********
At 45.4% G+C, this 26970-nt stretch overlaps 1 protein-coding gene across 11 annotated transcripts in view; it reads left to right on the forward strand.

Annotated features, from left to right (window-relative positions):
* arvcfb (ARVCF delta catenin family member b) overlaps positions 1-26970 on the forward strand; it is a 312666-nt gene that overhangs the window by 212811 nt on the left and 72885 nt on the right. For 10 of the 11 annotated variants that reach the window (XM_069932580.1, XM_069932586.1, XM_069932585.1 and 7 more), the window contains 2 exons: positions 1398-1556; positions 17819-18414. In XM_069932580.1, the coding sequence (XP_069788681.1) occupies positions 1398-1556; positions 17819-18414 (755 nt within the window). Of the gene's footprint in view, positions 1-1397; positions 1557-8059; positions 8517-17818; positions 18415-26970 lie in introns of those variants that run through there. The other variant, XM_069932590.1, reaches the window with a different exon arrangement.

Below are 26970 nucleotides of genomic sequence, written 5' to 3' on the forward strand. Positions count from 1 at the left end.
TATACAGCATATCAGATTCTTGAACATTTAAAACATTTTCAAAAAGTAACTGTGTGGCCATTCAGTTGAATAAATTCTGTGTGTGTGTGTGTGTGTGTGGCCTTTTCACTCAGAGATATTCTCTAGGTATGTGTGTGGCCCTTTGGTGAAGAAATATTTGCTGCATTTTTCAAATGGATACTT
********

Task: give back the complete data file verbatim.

At 45.4% G+C, this 26970-nt stretch overlaps 1 protein-coding gene across 11 annotated transcripts in view; it reads left to right on the forward strand.

Annotated features, from left to right (window-relative positions):
* arvcfb (ARVCF delta catenin family member b) overlaps positions 1-26970 on the forward strand; it is a 312666-nt gene that overhangs the window by 212811 nt on the left and 72885 nt on the right. For 10 of the 11 annotated variants that reach the window (XM_069932580.1, XM_069932586.1, XM_069932585.1 and 7 more), the window contains 2 exons: positions 1398-1556; positions 17819-18414. In XM_069932580.1, the coding sequence (XP_069788681.1) occupies positions 1398-1556; positions 17819-18414 (755 nt within the window). Of the gene's footprint in view, positions 1-1397; positions 1557-8059; positions 8517-17818; positions 18415-26970 lie in introns of those variants that run through there. The other variant, XM_069932590.1, reaches the window with a different exon arrangement.

Below are 26970 nucleotides of genomic sequence, written 5' to 3' on the forward strand. Positions count from 1 at the left end.
TATACAGCATATCAGATTCTTGAACATTTAAAACATTTTCAAAAAGTAACTGTGTGGCCATTCAGTTGAATAAATTCTGTGTGTGTGTGTGTGTGTGTGGCCTTTTCACTCAGAGATATTCTCTAGGTATGTGTGTGGCCCTTTGGTGAAGAAATATTTGCTGCATTTTTCAAATGGATACTT